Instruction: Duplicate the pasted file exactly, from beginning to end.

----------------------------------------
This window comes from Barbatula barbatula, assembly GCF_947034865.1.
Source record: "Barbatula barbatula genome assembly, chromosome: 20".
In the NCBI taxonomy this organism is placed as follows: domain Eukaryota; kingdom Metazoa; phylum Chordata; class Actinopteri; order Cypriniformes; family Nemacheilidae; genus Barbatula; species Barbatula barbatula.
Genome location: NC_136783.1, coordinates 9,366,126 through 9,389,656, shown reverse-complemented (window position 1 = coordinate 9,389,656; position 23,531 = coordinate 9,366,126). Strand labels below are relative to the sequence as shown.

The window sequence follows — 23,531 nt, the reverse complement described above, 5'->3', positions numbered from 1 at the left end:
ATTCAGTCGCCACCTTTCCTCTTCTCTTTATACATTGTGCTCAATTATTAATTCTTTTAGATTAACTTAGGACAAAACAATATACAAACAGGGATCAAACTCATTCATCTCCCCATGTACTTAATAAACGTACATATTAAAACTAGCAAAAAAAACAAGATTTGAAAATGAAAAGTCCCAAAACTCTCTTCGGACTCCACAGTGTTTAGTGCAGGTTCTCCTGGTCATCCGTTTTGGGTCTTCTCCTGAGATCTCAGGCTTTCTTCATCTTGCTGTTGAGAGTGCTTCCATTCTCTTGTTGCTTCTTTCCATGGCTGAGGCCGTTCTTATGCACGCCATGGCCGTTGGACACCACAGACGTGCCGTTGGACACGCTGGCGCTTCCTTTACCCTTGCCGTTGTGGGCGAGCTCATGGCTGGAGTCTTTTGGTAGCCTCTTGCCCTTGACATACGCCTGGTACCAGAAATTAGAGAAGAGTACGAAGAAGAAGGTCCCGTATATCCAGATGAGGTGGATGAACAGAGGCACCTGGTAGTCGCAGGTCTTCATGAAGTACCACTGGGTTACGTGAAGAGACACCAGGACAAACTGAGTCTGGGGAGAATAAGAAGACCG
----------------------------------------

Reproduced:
This window comes from Barbatula barbatula, assembly GCF_947034865.1.
Source record: "Barbatula barbatula genome assembly, chromosome: 20".
In the NCBI taxonomy this organism is placed as follows: domain Eukaryota; kingdom Metazoa; phylum Chordata; class Actinopteri; order Cypriniformes; family Nemacheilidae; genus Barbatula; species Barbatula barbatula.
Genome location: NC_136783.1, coordinates 9,366,126 through 9,389,656, shown reverse-complemented (window position 1 = coordinate 9,389,656; position 23,531 = coordinate 9,366,126). Strand labels below are relative to the sequence as shown.

The window sequence follows — 23,531 nt, the reverse complement described above, 5'->3', positions numbered from 1 at the left end:
ATTCAGTCGCCACCTTTCCTCTTCTCTTTATACATTGTGCTCAATTATTAATTCTTTTAGATTAACTTAGGACAAAACAATATACAAACAGGGATCAAACTCATTCATCTCCCCATGTACTTAATAAACGTACATATTAAAACTAGCAAAAAAAACAAGATTTGAAAATGAAAAGTCCCAAAACTCTCTTCGGACTCCACAGTGTTTAGTGCAGGTTCTCCTGGTCATCCGTTTTGGGTCTTCTCCTGAGATCTCAGGCTTTCTTCATCTTGCTGTTGAGAGTGCTTCCATTCTCTTGTTGCTTCTTTCCATGGCTGAGGCCGTTCTTATGCACGCCATGGCCGTTGGACACCACAGACGTGCCGTTGGACACGCTGGCGCTTCCTTTACCCTTGCCGTTGTGGGCGAGCTCATGGCTGGAGTCTTTTGGTAGCCTCTTGCCCTTGACATACGCCTGGTACCAGAAATTAGAGAAGAGTACGAAGAAGAAGGTCCCGTATATCCAGATGAGGTGGATGAACAGAGGCACCTGGTAGTCGCAGGTCTTCATGAAGTACCACTGGGTTACGTGAAGAGACACCAGGACAAACTGAGTCTGGGGAGAATAAGAAGACCG